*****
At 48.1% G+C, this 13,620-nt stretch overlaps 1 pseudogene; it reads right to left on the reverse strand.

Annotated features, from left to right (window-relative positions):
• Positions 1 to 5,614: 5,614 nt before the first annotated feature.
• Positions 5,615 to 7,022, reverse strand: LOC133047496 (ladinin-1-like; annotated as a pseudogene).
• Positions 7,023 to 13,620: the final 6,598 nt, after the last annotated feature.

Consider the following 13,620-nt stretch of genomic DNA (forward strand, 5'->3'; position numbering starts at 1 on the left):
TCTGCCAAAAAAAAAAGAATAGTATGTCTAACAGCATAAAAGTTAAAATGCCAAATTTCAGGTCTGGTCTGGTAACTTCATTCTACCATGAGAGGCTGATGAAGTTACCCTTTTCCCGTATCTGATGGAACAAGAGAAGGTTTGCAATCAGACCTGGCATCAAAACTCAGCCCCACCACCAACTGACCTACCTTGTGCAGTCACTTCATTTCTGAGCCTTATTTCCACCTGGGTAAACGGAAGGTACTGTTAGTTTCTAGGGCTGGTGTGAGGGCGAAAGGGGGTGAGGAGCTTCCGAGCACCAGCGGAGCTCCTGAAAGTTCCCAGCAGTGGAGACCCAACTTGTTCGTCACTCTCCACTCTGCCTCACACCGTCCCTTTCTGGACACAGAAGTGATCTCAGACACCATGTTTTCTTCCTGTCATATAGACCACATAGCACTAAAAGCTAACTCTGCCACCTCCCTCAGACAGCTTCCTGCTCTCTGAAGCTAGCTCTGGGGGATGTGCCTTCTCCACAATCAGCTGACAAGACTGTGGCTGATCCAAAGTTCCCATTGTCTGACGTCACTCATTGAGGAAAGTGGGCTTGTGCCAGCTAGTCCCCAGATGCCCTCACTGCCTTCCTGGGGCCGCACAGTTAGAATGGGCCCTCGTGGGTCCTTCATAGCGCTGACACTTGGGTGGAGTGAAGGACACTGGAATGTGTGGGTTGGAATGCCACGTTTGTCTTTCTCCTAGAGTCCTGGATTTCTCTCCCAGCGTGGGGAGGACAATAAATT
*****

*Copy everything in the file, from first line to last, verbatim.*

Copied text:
At 48.1% G+C, this 13,620-nt stretch overlaps 1 pseudogene; it reads right to left on the reverse strand.

Annotated features, from left to right (window-relative positions):
• Positions 1 to 5,614: 5,614 nt before the first annotated feature.
• Positions 5,615 to 7,022, reverse strand: LOC133047496 (ladinin-1-like; annotated as a pseudogene).
• Positions 7,023 to 13,620: the final 6,598 nt, after the last annotated feature.

Consider the following 13,620-nt stretch of genomic DNA (forward strand, 5'->3'; position numbering starts at 1 on the left):
TCTGCCAAAAAAAAAAGAATAGTATGTCTAACAGCATAAAAGTTAAAATGCCAAATTTCAGGTCTGGTCTGGTAACTTCATTCTACCATGAGAGGCTGATGAAGTTACCCTTTTCCCGTATCTGATGGAACAAGAGAAGGTTTGCAATCAGACCTGGCATCAAAACTCAGCCCCACCACCAACTGACCTACCTTGTGCAGTCACTTCATTTCTGAGCCTTATTTCCACCTGGGTAAACGGAAGGTACTGTTAGTTTCTAGGGCTGGTGTGAGGGCGAAAGGGGGTGAGGAGCTTCCGAGCACCAGCGGAGCTCCTGAAAGTTCCCAGCAGTGGAGACCCAACTTGTTCGTCACTCTCCACTCTGCCTCACACCGTCCCTTTCTGGACACAGAAGTGATCTCAGACACCATGTTTTCTTCCTGTCATATAGACCACATAGCACTAAAAGCTAACTCTGCCACCTCCCTCAGACAGCTTCCTGCTCTCTGAAGCTAGCTCTGGGGGATGTGCCTTCTCCACAATCAGCTGACAAGACTGTGGCTGATCCAAAGTTCCCATTGTCTGACGTCACTCATTGAGGAAAGTGGGCTTGTGCCAGCTAGTCCCCAGATGCCCTCACTGCCTTCCTGGGGCCGCACAGTTAGAATGGGCCCTCGTGGGTCCTTCATAGCGCTGACACTTGGGTGGAGTGAAGGACACTGGAATGTGTGGGTTGGAATGCCACGTTTGTCTTTCTCCTAGAGTCCTGGATTTCTCTCCCAGCGTGGGGAGGACAATAAATT